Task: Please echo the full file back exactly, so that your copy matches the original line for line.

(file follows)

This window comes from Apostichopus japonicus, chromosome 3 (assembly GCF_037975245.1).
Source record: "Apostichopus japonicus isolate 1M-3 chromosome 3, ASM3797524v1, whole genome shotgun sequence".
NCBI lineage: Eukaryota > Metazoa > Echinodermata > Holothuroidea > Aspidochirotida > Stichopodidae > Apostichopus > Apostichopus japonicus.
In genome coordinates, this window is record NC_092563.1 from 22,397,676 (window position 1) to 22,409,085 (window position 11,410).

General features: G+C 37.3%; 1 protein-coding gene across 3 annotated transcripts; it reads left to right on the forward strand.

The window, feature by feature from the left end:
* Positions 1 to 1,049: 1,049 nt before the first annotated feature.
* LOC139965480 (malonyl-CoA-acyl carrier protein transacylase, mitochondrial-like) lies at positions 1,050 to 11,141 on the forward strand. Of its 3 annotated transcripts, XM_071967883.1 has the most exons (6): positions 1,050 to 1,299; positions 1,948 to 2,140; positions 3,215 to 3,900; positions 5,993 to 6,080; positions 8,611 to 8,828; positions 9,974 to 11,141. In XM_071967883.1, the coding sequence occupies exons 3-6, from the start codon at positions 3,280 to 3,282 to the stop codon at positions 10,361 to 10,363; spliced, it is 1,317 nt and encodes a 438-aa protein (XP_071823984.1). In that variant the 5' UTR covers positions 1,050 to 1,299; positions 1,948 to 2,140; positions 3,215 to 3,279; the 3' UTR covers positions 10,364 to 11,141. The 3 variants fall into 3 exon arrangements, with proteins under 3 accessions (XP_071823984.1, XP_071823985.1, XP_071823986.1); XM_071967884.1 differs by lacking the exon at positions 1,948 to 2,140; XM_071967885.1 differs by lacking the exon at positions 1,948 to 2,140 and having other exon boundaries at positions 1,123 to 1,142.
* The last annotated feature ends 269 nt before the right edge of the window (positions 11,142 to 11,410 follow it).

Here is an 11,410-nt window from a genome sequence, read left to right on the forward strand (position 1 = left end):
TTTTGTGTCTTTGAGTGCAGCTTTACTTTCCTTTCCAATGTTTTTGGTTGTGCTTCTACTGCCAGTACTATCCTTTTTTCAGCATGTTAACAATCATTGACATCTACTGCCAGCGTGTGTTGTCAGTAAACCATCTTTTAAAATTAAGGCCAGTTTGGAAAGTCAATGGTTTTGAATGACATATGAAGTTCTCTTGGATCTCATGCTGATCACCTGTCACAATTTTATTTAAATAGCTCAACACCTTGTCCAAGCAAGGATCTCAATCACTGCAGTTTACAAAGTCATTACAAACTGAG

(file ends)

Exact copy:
This window comes from Apostichopus japonicus, chromosome 3 (assembly GCF_037975245.1).
Source record: "Apostichopus japonicus isolate 1M-3 chromosome 3, ASM3797524v1, whole genome shotgun sequence".
NCBI lineage: Eukaryota > Metazoa > Echinodermata > Holothuroidea > Aspidochirotida > Stichopodidae > Apostichopus > Apostichopus japonicus.
In genome coordinates, this window is record NC_092563.1 from 22,397,676 (window position 1) to 22,409,085 (window position 11,410).

General features: G+C 37.3%; 1 protein-coding gene across 3 annotated transcripts; it reads left to right on the forward strand.

The window, feature by feature from the left end:
* Positions 1 to 1,049: 1,049 nt before the first annotated feature.
* LOC139965480 (malonyl-CoA-acyl carrier protein transacylase, mitochondrial-like) lies at positions 1,050 to 11,141 on the forward strand. Of its 3 annotated transcripts, XM_071967883.1 has the most exons (6): positions 1,050 to 1,299; positions 1,948 to 2,140; positions 3,215 to 3,900; positions 5,993 to 6,080; positions 8,611 to 8,828; positions 9,974 to 11,141. In XM_071967883.1, the coding sequence occupies exons 3-6, from the start codon at positions 3,280 to 3,282 to the stop codon at positions 10,361 to 10,363; spliced, it is 1,317 nt and encodes a 438-aa protein (XP_071823984.1). In that variant the 5' UTR covers positions 1,050 to 1,299; positions 1,948 to 2,140; positions 3,215 to 3,279; the 3' UTR covers positions 10,364 to 11,141. The 3 variants fall into 3 exon arrangements, with proteins under 3 accessions (XP_071823984.1, XP_071823985.1, XP_071823986.1); XM_071967884.1 differs by lacking the exon at positions 1,948 to 2,140; XM_071967885.1 differs by lacking the exon at positions 1,948 to 2,140 and having other exon boundaries at positions 1,123 to 1,142.
* The last annotated feature ends 269 nt before the right edge of the window (positions 11,142 to 11,410 follow it).

Here is an 11,410-nt window from a genome sequence, read left to right on the forward strand (position 1 = left end):
TTTTGTGTCTTTGAGTGCAGCTTTACTTTCCTTTCCAATGTTTTTGGTTGTGCTTCTACTGCCAGTACTATCCTTTTTTCAGCATGTTAACAATCATTGACATCTACTGCCAGCGTGTGTTGTCAGTAAACCATCTTTTAAAATTAAGGCCAGTTTGGAAAGTCAATGGTTTTGAATGACATATGAAGTTCTCTTGGATCTCATGCTGATCACCTGTCACAATTTTATTTAAATAGCTCAACACCTTGTCCAAGCAAGGATCTCAATCACTGCAGTTTACAAAGTCATTACAAACTGAG